The CDC recommends COVID-19 Vaccine Coronavirus disease 2019 (COVID-19) vaccines provide protection against COVID-19. COVID-19 is the disease caused by infection with the SARS-CoV-2 virus. There are multiple COVID-19 vaccines... read more for all people 12 years and older, including people who are pregnant, breastfeeding, trying to get pregnant now, or might become pregnant in the future. Evidence about the safety and effectiveness of COVID-19 vaccination during pregnancy has been growing. These data suggest that the benefits of receiving a COVID-19 vaccine outweigh any known or potential risks of vaccination during pregnancy. (See also CDC: COVID-19 Vaccines While Pregnant or Breastfeeding.)
The risk of a mother transmitting the virus through breast milk is low or nonexistent. But more information is needed to determine whether an infected mother can pass the virus to the baby in breast milk. If a mother wants to breastfeed her baby, she should do the following unless the health care practitioner has determined that she is not infected:
Wash her hands before preparing to breastfeed and before touching any breast pump or bottle parts.
Express milk to be taken and fed to the infant by a caregiver who is not infected.
Clean all pump and bottle parts after use.
Clean the pumping area, including the counter top, with disinfectant wipes.
If she chooses to breastfeed directly, wear a face mask and wash her hands before each feeding.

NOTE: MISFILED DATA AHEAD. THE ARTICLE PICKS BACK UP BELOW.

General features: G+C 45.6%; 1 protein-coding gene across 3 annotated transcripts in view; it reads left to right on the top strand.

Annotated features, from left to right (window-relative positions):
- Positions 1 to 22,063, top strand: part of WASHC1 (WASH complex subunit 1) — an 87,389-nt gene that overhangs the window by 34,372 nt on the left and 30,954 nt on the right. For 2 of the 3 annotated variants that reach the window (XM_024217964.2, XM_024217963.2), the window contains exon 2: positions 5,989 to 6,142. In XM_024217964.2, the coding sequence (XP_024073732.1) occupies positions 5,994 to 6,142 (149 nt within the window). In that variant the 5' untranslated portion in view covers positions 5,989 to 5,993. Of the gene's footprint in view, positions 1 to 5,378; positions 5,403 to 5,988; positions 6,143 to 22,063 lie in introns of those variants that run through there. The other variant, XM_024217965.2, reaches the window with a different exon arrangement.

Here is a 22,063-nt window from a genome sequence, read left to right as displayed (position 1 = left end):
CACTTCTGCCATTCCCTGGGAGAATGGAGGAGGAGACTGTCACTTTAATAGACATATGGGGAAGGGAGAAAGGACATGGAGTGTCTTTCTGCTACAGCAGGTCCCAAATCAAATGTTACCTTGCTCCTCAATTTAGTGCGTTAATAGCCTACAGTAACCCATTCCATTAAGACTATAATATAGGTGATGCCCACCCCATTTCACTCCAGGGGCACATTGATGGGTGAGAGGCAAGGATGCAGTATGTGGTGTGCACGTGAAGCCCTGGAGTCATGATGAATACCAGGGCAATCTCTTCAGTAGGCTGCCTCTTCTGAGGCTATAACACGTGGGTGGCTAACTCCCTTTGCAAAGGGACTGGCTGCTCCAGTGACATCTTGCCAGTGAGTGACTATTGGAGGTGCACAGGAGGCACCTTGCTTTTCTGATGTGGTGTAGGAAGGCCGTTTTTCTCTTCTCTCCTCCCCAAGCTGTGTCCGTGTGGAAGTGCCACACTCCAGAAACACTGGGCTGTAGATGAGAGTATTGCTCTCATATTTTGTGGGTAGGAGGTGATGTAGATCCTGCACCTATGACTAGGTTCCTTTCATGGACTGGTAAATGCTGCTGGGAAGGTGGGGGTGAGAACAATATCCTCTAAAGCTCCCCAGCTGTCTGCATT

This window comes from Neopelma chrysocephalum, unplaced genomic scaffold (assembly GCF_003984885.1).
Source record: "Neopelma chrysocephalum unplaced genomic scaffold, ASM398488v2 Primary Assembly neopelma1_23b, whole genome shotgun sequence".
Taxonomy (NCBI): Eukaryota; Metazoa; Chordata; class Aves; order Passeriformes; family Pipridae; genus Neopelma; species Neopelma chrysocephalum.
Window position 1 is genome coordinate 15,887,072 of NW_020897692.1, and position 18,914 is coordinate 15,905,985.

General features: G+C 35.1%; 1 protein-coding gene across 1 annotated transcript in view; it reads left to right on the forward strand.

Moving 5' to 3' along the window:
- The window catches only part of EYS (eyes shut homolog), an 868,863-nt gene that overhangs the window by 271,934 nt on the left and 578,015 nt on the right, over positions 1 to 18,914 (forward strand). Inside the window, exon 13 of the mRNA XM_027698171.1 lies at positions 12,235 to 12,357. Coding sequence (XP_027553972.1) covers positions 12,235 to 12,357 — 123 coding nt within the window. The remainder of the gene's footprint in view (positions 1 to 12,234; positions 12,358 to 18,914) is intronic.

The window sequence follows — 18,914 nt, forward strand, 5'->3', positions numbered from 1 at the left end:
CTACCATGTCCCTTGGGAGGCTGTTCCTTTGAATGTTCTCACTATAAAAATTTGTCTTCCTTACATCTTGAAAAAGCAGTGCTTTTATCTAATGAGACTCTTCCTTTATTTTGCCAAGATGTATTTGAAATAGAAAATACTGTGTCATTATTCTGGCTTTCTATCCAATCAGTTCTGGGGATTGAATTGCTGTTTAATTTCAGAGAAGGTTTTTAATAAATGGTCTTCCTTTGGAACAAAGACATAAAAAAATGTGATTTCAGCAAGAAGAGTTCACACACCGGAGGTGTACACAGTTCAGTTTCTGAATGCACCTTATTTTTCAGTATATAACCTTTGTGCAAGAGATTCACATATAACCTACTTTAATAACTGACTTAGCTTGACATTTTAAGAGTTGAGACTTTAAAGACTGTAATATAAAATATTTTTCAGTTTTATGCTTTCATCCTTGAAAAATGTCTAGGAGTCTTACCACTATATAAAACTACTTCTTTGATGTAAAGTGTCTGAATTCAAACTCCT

Treatment of COVID-19 in pregnant women and people who are not pregnant is similar.
Acetaminophen may be used to relieve fever and pain, such as muscle aches.
Before delivery, pregnant women with COVID-19 should notify the hospital that they have the infection. Then the hospital staff can take the needed precautions to prevent spread of the virus.
The following are some English-language resources that may be useful. Please note that THE MANUAL is not responsible for the content of these resources.
American College of Obstetricians and Gynecologists: Coronavirus (COVID-19), Pregnancy, and Breastfeeding: A Message for Patients: This web site discusses how COVID-19 may affect pregnant women and the fetus, whether pregnant women should get a COVID-19 vaccine, how to avoid getting the virus, how to stay healthy during the pandemic, what to do if pregnant women think they have or if they get COVID-19, and how the pandemic affects their plans for labor and delivery. Breastfeeding and COVID-19 are also discussed. This web page is updated as new information about COVID-19 and pregnancy becomes available.
Centers for Disease Control and Prevention (CDC): Coronavirus (COVID-19): This web site provides links to information about the COVID-19 vaccines (including how to find a vaccine), the number and location of cases (including maps and charts tracking cases, deaths, and trends of COVID-19) in the United States, and recommendations about how to stay safe in schools and the workplace.